RIP Frank McCourt

Frank McCourt, a former NYC schoolteacher at Stuyvesant High School who wrote the Pulitzer Prize-winning memoir, Angela's Ashes, along with 'Tis and Teacher Man, has died at age 78.
Mr. McCourt, who taught in the city's school system for nearly 30 years, had always told his writing students that they were their own best material. In his mid-60s, he decided to take his own advice, sitting down to commit his childhood memories to paper and producing what he described as "a modest book, modestly written."

In it Mr. McCourt described a childhood of terrible deprivation. After his alcoholic father abandoned the family, his mother — the Angela of the title — begged on the streets of Limerick to keep him and his three brothers meagerly fed, poorly clothed and housed in a basement flat with no bathroom and a thriving population of vermin. The book's clear-eyed look at childhood misery, its incongruously lilting, buoyant prose and its heartfelt urgency struck a remarkable chord with readers and critics.

"When I look back on my childhood, I wonder how I survived at all," the book's second paragraph begins in a famous passage. "It was, of course, a miserable childhood: The happy childhood is hardly worth your while. Worse than the ordinary miserable childhood is the miserable Irish childhood, and worse yet is the miserable Irish Catholic childhood."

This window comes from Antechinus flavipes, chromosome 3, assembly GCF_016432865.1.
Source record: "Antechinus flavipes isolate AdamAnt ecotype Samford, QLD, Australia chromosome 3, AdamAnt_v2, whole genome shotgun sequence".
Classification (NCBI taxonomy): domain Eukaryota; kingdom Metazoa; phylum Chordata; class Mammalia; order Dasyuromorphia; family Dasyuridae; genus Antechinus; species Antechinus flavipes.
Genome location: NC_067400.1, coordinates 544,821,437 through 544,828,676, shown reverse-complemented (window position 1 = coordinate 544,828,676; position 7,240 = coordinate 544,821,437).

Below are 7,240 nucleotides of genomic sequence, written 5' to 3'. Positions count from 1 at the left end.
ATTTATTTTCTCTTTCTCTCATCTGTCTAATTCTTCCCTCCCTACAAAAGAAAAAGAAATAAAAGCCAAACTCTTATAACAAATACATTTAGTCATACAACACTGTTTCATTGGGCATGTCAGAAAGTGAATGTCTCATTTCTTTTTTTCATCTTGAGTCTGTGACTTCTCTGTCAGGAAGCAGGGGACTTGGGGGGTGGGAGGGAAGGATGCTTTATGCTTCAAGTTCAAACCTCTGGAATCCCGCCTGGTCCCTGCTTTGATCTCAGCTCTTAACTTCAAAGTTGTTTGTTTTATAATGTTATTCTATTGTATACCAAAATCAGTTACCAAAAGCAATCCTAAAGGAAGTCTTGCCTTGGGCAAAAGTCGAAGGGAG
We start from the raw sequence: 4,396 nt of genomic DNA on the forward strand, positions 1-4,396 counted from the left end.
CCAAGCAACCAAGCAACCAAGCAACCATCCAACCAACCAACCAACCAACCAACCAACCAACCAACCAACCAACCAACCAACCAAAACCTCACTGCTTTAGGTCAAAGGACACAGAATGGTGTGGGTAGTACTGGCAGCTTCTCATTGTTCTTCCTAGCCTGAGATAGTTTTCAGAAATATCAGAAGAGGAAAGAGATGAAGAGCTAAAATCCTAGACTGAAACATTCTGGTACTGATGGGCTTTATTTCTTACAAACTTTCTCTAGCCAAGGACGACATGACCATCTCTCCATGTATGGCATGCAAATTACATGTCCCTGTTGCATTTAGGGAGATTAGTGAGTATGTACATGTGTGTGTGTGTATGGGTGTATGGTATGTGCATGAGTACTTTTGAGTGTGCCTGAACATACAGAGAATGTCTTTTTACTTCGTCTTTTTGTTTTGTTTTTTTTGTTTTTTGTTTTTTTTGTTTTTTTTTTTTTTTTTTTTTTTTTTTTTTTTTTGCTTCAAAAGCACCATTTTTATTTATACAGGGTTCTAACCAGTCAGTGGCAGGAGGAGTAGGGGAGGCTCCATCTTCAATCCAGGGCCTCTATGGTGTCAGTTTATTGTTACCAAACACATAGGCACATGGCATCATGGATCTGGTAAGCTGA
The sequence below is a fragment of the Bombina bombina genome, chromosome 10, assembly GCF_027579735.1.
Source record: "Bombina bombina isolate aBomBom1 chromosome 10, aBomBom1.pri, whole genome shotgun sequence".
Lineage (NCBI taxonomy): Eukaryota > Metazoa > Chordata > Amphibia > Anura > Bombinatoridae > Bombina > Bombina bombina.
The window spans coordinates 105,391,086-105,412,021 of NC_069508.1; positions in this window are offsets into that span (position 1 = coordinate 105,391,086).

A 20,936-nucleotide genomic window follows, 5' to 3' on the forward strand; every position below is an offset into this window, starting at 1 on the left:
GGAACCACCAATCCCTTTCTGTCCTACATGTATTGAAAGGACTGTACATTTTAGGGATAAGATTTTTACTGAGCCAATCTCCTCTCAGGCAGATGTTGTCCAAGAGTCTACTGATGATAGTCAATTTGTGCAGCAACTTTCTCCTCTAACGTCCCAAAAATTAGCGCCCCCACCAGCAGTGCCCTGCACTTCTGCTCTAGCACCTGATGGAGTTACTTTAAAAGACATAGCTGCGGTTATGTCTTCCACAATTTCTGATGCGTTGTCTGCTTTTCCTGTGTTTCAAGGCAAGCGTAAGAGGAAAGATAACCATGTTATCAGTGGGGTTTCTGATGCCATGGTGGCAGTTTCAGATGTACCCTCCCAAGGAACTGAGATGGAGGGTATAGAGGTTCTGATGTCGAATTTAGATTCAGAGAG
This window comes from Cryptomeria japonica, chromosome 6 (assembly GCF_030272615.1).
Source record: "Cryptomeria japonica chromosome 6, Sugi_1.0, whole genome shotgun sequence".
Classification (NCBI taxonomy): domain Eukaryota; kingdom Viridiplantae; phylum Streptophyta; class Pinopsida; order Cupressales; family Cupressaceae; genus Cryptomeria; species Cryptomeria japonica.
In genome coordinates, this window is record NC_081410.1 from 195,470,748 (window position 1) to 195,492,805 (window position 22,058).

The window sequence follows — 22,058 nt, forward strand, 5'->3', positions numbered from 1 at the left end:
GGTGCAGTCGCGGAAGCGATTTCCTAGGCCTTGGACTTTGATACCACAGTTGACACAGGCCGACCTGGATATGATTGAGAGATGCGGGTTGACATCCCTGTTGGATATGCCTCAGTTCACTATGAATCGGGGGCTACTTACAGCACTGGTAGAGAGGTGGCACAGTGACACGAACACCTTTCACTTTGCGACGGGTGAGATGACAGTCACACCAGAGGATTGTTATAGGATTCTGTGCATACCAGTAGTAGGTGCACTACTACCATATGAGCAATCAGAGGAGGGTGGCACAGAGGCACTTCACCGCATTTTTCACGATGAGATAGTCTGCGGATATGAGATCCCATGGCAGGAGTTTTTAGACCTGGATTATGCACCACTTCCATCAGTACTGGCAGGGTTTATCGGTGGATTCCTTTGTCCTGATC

..."I think there's something about the Irish experience — that we had to have a sense of humor or die," Mr. McCourt once told an interviewer. "That's what kept us going — a sense of absurdity, rather than humor.

"And it did help because sometimes you'd get desperate," he continued. "And I developed this habit of saying to myself, 'Oh, well.' I might be in the midst of some misery, and I'd say to myself, 'Well, someday you'll think it's funny.' And the other part of my head will say: 'No, you won't — you'll never think this is funny. This is the most miserable experience you’ve ever had.' But later on you look back and you say, 'That was funny, that was absurd.'"
RIP, Frank.

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